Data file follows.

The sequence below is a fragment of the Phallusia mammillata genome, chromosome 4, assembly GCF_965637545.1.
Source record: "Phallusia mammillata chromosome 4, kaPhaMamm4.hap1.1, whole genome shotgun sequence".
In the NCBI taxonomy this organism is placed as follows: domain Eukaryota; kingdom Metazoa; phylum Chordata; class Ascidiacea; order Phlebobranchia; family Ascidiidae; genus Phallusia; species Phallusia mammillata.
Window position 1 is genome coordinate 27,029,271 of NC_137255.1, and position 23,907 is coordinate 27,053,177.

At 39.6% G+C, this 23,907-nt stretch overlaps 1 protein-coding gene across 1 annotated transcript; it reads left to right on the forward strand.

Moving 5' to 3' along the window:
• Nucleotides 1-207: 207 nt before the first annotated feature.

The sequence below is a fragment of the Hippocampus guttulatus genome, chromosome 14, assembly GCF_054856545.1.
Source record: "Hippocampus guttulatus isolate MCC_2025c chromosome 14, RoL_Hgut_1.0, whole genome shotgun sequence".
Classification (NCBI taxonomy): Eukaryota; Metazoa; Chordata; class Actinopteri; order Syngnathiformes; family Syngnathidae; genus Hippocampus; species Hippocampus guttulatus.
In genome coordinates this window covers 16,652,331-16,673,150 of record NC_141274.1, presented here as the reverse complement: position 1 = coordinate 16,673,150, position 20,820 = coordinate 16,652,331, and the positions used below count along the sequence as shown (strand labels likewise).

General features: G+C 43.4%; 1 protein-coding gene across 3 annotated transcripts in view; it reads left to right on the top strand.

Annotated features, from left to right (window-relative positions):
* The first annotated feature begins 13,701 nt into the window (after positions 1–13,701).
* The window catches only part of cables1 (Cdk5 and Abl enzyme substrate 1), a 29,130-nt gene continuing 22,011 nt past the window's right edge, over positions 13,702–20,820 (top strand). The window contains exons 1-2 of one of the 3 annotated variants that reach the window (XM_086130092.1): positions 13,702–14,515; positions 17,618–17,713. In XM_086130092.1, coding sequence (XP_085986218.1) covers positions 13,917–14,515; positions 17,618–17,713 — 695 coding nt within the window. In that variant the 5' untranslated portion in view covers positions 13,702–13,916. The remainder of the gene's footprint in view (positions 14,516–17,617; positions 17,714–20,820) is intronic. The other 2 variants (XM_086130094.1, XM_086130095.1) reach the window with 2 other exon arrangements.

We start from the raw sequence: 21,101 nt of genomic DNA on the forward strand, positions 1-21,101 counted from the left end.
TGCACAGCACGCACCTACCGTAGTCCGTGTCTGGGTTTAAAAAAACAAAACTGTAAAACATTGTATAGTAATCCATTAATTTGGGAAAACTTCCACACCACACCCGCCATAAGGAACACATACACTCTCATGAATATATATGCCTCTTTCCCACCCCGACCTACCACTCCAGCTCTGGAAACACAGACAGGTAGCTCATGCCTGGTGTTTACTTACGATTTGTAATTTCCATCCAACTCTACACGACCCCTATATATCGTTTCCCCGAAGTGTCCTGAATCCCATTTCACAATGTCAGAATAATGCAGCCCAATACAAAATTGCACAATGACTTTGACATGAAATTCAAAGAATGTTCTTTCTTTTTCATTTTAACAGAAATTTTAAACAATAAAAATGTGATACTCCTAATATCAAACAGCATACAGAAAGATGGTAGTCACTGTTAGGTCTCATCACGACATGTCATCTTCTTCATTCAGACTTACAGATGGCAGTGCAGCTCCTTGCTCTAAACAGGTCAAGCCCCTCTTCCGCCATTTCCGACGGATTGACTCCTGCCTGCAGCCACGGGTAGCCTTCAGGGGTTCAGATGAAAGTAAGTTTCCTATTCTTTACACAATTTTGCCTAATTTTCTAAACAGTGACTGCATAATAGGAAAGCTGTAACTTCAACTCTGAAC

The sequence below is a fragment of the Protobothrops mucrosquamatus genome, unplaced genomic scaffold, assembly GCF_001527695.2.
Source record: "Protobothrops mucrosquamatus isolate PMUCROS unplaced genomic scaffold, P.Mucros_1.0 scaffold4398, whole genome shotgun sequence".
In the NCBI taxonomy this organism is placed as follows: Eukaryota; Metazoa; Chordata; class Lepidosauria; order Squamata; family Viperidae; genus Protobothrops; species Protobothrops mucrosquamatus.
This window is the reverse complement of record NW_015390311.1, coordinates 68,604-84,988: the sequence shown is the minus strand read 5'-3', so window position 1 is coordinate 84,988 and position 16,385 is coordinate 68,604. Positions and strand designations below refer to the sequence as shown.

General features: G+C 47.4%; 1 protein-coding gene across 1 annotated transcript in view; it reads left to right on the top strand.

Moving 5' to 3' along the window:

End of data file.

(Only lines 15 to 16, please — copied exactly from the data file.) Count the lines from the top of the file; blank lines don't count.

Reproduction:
* The window catches only part of cables1 (Cdk5 and Abl enzyme substrate 1), a 29,130-nt gene continuing 22,011 nt past the window's right edge, over positions 13,702–20,820 (top strand). The window contains exons 1-2 of one of the 3 annotated variants that reach the window (XM_086130092.1): positions 13,702–14,515; positions 17,618–17,713. In XM_086130092.1, coding sequence (XP_085986218.1) covers positions 13,917–14,515; positions 17,618–17,713 — 695 coding nt within the window. In that variant the 5' untranslated portion in view covers positions 13,702–13,916. The remainder of the gene's footprint in view (positions 14,516–17,617; positions 17,714–20,820) is intronic. The other 2 variants (XM_086130094.1, XM_086130095.1) reach the window with 2 other exon arrangements.

We start from the raw sequence: 21,101 nt of genomic DNA on the forward strand, positions 1-21,101 counted from the left end.